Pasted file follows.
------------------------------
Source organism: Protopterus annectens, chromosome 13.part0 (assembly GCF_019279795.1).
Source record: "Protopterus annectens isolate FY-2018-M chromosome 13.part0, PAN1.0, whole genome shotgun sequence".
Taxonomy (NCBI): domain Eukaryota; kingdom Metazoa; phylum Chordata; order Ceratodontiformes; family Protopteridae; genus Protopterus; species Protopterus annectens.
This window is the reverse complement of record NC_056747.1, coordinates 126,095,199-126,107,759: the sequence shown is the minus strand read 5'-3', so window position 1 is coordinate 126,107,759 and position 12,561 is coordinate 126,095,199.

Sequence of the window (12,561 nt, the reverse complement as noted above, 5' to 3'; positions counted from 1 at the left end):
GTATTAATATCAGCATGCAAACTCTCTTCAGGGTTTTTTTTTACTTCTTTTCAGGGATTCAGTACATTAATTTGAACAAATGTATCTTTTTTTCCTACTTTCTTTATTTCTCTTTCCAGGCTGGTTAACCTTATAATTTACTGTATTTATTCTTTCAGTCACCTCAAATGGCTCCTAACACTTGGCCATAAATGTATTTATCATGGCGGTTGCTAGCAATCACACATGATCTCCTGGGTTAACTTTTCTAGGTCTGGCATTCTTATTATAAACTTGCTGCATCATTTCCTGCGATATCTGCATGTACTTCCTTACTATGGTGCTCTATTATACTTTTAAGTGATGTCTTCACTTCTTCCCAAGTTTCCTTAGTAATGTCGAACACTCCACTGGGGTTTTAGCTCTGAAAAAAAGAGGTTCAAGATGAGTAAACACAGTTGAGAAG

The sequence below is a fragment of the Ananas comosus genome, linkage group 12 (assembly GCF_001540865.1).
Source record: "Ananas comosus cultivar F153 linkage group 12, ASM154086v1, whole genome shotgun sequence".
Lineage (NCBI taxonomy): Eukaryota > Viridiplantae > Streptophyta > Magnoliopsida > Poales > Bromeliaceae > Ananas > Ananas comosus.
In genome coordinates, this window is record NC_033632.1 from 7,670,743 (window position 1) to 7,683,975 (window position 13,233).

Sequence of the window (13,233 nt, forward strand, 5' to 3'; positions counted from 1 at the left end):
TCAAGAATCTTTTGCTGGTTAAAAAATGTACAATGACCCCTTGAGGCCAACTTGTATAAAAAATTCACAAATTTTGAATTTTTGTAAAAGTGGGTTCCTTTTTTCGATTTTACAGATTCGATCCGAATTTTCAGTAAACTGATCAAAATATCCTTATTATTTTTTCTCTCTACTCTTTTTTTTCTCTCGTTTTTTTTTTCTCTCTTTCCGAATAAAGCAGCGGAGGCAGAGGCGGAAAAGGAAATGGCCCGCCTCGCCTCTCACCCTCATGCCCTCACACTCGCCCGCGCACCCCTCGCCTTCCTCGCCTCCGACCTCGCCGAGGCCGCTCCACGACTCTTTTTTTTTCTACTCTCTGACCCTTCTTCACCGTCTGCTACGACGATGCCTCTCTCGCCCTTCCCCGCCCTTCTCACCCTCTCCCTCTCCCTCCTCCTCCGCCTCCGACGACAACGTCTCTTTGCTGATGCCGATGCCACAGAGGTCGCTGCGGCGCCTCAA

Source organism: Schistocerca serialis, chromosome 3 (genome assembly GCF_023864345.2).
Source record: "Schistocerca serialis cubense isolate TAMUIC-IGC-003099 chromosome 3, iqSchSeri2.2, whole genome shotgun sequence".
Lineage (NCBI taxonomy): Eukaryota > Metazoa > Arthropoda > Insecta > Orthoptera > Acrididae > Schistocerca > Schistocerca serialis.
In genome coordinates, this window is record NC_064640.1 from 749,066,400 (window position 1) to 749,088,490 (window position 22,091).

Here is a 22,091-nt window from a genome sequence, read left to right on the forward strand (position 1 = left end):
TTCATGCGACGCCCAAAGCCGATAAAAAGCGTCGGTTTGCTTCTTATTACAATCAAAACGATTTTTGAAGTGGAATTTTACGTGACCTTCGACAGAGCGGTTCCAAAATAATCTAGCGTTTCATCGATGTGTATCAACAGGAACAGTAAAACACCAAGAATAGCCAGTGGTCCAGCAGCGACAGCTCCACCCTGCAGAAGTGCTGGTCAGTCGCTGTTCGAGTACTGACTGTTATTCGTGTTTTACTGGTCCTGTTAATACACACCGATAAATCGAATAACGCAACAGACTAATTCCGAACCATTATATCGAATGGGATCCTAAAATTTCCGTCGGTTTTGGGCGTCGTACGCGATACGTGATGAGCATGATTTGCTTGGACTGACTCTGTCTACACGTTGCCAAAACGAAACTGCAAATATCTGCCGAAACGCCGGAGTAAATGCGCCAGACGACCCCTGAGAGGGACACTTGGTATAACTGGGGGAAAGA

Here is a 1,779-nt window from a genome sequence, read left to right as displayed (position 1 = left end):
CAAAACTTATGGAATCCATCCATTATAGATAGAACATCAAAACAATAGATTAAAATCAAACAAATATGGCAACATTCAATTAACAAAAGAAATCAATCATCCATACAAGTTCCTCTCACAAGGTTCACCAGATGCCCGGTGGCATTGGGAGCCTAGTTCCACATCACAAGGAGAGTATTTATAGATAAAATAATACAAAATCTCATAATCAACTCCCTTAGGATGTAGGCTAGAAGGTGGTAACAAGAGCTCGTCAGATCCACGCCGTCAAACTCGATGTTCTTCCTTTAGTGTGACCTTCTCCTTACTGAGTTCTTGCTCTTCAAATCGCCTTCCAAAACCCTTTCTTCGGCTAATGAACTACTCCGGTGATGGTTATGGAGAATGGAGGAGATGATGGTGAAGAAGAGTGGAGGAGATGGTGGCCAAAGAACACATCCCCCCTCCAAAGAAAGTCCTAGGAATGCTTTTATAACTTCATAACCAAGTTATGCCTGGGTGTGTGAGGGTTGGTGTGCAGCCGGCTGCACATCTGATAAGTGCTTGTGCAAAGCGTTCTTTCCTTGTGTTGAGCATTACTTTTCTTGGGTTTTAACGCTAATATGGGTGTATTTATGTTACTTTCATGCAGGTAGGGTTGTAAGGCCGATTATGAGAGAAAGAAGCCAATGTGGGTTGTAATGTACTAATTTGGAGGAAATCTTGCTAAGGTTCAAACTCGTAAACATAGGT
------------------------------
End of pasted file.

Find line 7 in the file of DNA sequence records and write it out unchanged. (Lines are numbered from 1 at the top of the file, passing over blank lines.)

The sequence below is a fragment of the Ananas comosus genome, linkage group 12 (assembly GCF_001540865.1).